The report is only available to member organizations, but I want to thank my good friend Alessandra Losito and her employer Pictet for sharing it. Here are a few of the most intriguing possibilities that Mr. Mogensen throws our way (all dates, of course, “subject to some uncertainty”):

  • 2020: Free GMO trade agreements between US and EU.
  • 2025: The MARS ONE project sends the first colonists to Mars (however, also note the prediction for 2037: MARS ONE gives up sending more colonists to failed Mars colony.)
  • 2034: Authorities finally give up censoring the Internet. (Yay!)
  • 2040: 75% of cars worldwide are fully autonomous robot cars.

In 2035, the author also says, 50% of present-day job types are wholly or mostly automated. The rapidly growing use of robots (and more generally software, I guess, not just the variety with hardware attached) leads to jobless growth: adding to that, “individuals unemployed by automation have to find jobs in fields with lower productivity, causing a decline in overall productivity, in spite of increased productivity in industries where a lot of automation is possible.” And here is the wild card, or “possible extreme future event”:

In the long term, it is possible that robots and computers will handle all the necessary work, making it unnecessary for people to do other work. This can lead to an economy that is not based on work as a source of earning money; something that is central to present-day economics.

I have to admit that I find this scenario very extreme. It jars with a present-day reality where blue-collar jobs consume 40 hours a week and almost everybody I know in white-collar, corporate jobs is regularly working 50-60 hours per week (you’d think we’d be smarter than that). Is this prediction an extreme case of the “lump of labor” fallacy – in which case, we shouldn’t worry, because new work to be performed will keep popping out? Is it perhaps something that will truly happen, only a lot farther into the future than we think, as these things tend to do (re-read my rant about the Singularitarian future)?

But, on the other hand, unemployment is real, and jobless recoveries (where we have recoveries at all) are a fact. And well-documented authors such as Brynjolfsson and McAfee (The Second Machine Age) are worried about very much the same issues.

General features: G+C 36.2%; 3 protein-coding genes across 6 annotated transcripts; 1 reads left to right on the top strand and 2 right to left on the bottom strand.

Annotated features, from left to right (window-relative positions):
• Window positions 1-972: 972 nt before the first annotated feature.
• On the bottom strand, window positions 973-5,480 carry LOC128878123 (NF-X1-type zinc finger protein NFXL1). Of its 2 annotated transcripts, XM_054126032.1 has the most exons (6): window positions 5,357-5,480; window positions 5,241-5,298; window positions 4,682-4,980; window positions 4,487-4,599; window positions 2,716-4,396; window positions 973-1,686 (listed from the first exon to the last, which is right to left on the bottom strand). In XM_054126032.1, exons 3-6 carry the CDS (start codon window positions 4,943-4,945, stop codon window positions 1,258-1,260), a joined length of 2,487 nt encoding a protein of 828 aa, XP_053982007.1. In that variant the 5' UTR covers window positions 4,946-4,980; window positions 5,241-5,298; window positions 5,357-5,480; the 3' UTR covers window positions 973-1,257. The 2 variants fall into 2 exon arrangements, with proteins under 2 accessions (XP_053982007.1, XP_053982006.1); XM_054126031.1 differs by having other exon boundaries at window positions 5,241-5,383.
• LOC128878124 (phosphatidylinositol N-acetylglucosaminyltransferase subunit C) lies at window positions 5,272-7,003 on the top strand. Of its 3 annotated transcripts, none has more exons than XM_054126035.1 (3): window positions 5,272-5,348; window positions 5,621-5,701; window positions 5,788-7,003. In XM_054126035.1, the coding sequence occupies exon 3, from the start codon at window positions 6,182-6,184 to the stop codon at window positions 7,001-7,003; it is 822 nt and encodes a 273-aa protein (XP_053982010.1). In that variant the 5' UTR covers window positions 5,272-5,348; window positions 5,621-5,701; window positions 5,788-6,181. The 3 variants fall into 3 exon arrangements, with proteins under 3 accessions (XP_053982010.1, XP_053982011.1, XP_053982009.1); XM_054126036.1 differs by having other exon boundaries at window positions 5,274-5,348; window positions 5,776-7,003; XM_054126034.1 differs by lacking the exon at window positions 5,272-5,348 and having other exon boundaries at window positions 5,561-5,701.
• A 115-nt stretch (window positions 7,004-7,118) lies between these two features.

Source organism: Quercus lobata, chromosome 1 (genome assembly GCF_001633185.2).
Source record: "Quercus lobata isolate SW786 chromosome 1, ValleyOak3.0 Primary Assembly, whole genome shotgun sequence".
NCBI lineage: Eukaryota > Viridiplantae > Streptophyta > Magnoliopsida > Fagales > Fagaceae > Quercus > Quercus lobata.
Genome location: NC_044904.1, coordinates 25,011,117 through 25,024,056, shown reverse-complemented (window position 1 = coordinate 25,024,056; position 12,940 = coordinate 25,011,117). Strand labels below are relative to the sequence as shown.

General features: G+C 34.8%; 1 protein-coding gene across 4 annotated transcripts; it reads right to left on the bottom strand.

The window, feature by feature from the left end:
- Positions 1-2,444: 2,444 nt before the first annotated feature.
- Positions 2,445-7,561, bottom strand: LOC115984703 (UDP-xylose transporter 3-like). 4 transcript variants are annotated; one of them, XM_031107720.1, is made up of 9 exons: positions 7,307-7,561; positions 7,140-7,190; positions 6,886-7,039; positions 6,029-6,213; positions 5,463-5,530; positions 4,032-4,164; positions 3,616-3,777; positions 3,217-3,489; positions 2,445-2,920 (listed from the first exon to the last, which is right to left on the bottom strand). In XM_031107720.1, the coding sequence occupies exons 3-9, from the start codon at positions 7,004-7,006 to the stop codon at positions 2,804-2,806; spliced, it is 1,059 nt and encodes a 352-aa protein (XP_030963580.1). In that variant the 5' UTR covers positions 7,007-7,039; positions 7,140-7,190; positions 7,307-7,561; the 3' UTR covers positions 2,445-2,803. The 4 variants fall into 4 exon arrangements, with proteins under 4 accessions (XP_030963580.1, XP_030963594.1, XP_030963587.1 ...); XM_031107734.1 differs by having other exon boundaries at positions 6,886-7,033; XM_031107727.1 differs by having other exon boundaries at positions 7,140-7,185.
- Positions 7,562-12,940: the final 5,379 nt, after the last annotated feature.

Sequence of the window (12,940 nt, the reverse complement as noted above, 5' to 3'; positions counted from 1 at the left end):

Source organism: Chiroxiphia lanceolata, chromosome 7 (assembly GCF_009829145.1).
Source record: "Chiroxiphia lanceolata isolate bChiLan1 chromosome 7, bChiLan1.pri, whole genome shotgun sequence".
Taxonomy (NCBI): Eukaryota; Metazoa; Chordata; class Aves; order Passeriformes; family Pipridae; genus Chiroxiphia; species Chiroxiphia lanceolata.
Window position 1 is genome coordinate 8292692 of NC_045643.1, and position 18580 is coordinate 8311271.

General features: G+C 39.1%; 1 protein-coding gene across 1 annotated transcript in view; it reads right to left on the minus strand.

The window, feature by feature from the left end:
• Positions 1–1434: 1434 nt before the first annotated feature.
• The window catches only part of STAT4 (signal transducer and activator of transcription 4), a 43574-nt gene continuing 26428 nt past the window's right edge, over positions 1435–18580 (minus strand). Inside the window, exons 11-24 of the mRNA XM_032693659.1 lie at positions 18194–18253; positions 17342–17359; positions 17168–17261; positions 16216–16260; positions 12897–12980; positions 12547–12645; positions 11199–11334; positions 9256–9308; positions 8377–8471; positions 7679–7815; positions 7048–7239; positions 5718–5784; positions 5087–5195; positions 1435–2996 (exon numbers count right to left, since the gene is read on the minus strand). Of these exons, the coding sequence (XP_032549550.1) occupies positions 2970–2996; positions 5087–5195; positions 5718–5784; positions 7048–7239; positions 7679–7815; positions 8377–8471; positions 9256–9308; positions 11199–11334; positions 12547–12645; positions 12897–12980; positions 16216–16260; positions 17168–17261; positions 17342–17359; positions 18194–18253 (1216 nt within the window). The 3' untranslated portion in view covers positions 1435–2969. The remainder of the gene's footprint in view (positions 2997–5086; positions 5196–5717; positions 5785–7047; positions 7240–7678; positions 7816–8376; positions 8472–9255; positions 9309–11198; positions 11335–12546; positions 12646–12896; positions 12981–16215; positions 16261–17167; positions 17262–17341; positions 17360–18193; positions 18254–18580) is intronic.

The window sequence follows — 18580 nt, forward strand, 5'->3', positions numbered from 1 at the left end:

So, let’s go along with the futurist thought experiment and imagine a future where the work to be done by humans is vastly reduced: way after a brief moment of “peak jobs”, so to speak, that is already slightly behind us. What happens? Is this a scenario where billions of idle people consume all their time in adolescent ennui, addictive entertainment, and training for holy wars? Will capital (invested in robots) earn all the money, and labor none of it? Is Piketty right? Will the masses live in destitution? Will suicides skyrocket? And what can we do about it?

Evolutionary technologies may claim to be ethically neutral. Revolutionary technologies never are. We need ethicists along with educators, economists and technologists to help us craft a sustainable future – one that we want our children to live in. Forget about privacy, climate change, human cloning and Mars landings: the central ethical issue in 21st-century politics will be “peak jobs”. The search for a 21st-century John Rawls is open, and more urgent than it ever was.

Milan, Italy: Summer 2014 Restaurant Top Ten

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Fine dining in Milan has never been in such great shape. If you are looking for that special dinner, you have a wide range of choices: traditional or stylish, formal or casual, classical or adventurous. But they all have in common passionate chefs and outstanding quality. Who are the Top Ten? This is the definitive Summer 2014 list from my trusted sources in the Milanese food and wine world.

  1. Enrico Bartolini
  2. Ristorante Berton
  3. Cracco
  4. Innocenti Evasioni
  5. Il Luogo di Aimo e Nadia
  6. Vun al Park Hyatt
  7. Manna
  8. La Bottega del Vino
  9. Al Pont de Ferr
  10. Ceresio 7

Photo: Enrico Bartolini’s liquorice-filled raspberries.

The beauty of living in Italy

A few days after the end of a fantastic Milano Design Week, where Milan blossomed around the world leading event in furniture and home design, let me reflect on one of the reasons why for me there’s no place like home: the quality of our homes.

I have lived in Germany, United States, Spain and Switzerland, and, outside the very top end of the real estate market – and often not even there, as plenty of Silicon Valley millionaires are known to live in rickety wood-frame houses, whose anti-seismic qualities are their only redeeming virtue – I have yet to see a place where the quality of urban living is as high as Italy. Our architects, designers, furniture makers are the reason why everybody aspires to “Italian living”. And they tell me that their Italian customers are the ones pushing them towards excellence: they won’t tolerate a lackadaisical design, a slapdash assembly, an imperfect color scheme. Having an exacting clientele at home makes our home design industry a worldwide winner.

I also want to take the opportunity to thank the superlative interior design team for the Milan home I recently furnished and moved into. Many people played a role, but here are the key ones:

A few images of the work in progress and the end product.

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VLUU L110  / Samsung L110